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Child of Venus
Pamela Sargent
Eos, HarperCollins, 464 pages

Child of Venus
Pamela Sargent
Pamela Sargent was born in 1948 in Ithaca, New York. She attended the State University of New York at Binghamton. She now lives in Albany, New York.

Pamela Sargent Website
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A review by Greg L. Johnson

With Child of Venus, Pamela Sargent has returned to complete the task she began in Venus of Dreams and Venus of Shadows. The novels are a multi-generational family epic chronicling the history of the Venus Project, the terraforming of the second planet from the Sun. As such, these books deserve a place among all the grandly conceived histories of SF.

By the time of Child of Venus, the big dramatic events of terraforming Venus, bombarding the planet with ice asteroids and the construction of the Parasol to shade and cool the planet, are generations in the past. The work now is a slow process of chemical reactions and bacterial seedings that will steadily transform the planet, but it's going to take a long time.

Perhaps this is why the novel itself starts off almost languidly. The story centres on Mahala Liangharad, a young girl descended from some of the main characters in the previous novels. We follow along as Mahala grows up, learning of her family's past roles in the shaping of Venus, and trying to find a place for her own talents in the Project.

But for young adults of Mahala's generation, there is little choice in what they will do in their lives. Venus will not be inhabitable for many generations, and there is a growing dissatisfaction among those who see themselves as having little control over their own future, with no hope of seeing the end of the Project. There is also a rising political tension between the Habbers, who live in space and have aided in terraforming Venus, and the Mukhtars who control all access to wealth and information on Earth. (In what could be read as a tip of the hat to Kim Stanley Robinson's Mars series, the Habbers oppose terraforming Mars, believing it should be left in its natural state.)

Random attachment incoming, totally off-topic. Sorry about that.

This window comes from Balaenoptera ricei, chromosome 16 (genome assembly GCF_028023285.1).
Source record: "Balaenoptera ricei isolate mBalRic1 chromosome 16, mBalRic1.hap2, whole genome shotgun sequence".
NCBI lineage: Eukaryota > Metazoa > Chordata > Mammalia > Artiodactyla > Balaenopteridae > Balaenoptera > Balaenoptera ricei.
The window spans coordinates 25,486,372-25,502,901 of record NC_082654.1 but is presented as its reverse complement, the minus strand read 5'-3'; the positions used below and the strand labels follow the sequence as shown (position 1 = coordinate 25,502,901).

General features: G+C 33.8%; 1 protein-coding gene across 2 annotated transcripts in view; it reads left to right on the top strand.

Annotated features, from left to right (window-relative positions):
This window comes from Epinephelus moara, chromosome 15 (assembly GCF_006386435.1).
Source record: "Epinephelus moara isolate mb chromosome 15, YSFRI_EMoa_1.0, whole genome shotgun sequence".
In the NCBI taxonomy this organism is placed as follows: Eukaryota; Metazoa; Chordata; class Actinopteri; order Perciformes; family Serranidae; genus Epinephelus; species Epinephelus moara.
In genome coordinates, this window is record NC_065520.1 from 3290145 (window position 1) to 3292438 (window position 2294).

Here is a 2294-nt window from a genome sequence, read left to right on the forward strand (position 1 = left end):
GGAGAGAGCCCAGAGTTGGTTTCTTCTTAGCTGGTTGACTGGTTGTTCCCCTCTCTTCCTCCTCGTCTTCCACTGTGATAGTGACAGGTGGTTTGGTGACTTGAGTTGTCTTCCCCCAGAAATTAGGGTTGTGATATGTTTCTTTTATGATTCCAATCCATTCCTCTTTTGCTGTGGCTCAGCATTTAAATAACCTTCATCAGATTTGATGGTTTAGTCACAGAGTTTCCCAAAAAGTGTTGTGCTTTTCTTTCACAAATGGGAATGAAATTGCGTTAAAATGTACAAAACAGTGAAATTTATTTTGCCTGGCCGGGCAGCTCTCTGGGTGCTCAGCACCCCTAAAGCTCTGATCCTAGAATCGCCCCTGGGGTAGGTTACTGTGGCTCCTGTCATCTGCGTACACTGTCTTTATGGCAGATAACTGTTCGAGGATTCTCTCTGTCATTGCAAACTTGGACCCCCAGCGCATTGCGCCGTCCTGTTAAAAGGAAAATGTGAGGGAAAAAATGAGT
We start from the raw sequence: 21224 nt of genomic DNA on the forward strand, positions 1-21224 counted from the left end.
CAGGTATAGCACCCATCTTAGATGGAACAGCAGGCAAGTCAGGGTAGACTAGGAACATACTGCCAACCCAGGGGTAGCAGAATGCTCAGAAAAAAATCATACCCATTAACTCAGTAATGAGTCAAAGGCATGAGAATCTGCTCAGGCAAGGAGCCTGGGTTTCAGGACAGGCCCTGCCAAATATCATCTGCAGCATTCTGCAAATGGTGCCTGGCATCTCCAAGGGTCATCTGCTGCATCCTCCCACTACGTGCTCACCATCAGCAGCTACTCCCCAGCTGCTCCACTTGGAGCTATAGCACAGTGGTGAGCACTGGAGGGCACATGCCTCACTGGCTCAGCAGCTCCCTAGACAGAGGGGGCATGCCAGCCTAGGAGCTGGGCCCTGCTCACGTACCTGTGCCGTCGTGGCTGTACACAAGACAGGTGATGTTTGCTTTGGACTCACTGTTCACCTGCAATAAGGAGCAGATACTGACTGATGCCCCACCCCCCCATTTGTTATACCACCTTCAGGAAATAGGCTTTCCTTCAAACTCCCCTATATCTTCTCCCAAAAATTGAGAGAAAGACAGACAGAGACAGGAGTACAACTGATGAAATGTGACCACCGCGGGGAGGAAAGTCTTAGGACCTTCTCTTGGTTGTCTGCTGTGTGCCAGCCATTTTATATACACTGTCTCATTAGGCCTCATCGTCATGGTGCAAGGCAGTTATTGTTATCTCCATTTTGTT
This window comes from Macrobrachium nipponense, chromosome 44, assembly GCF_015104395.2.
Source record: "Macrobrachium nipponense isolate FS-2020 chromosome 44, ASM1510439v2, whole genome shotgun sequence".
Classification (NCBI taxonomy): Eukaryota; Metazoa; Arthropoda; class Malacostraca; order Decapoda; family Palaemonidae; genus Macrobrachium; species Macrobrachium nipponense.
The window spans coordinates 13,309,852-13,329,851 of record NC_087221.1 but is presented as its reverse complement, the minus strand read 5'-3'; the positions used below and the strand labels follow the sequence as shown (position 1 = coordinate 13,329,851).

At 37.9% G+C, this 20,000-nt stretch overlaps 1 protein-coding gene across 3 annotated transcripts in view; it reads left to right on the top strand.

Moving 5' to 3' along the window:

Those two strains of tension take over the story about halfway through the novel. The plot moves away from the nuts and bolts of transforming Venus, and takes on larger concerns. It's interesting here to note the similarities between Sargent's story and the story Octavia E. Butler has been telling in her novels, Parable of the Sower and Parable of the Talents. Neither woman is known as a hard-core science fiction writer, yet both have created female characters who see not only hope but a kind of salvation in humanity moving out into space. That is a character trait that has been at the core of many a hard SF novel. Both writers have created characters whose hearts are firmly in the tradition of the literature of the stars. Mahala, like Lauren Olamina, knows herself and longs for the universe.

Child of Venus is not an action story or a suspense story, though it at times has elements of each. It's not a novel about speculative engineering, though it has as its central conceit one of the largest engineering projects human beings could hope to accomplish, and it has enough engineering details to make the Project seem real. The trappings are there, but the story runs counter to the current fondness for large-scale space opera flavoured science fiction. Child of Venus is a novel about human beings trying to understand themselves and their place in the future they envision. This is science fiction that asks us to question ourselves as much as we question the universe. And if that's not one of the main reasons for the existence of science fiction in the first place, I don't know what is.

Copyright © 2001 Greg L. Johnson

Reviewer Greg L. Johnson noticed lately that Venus can hardly be seen. It can only mean that the Parasol must be in place. His reviews also appear in The New York Review of Science Fiction.

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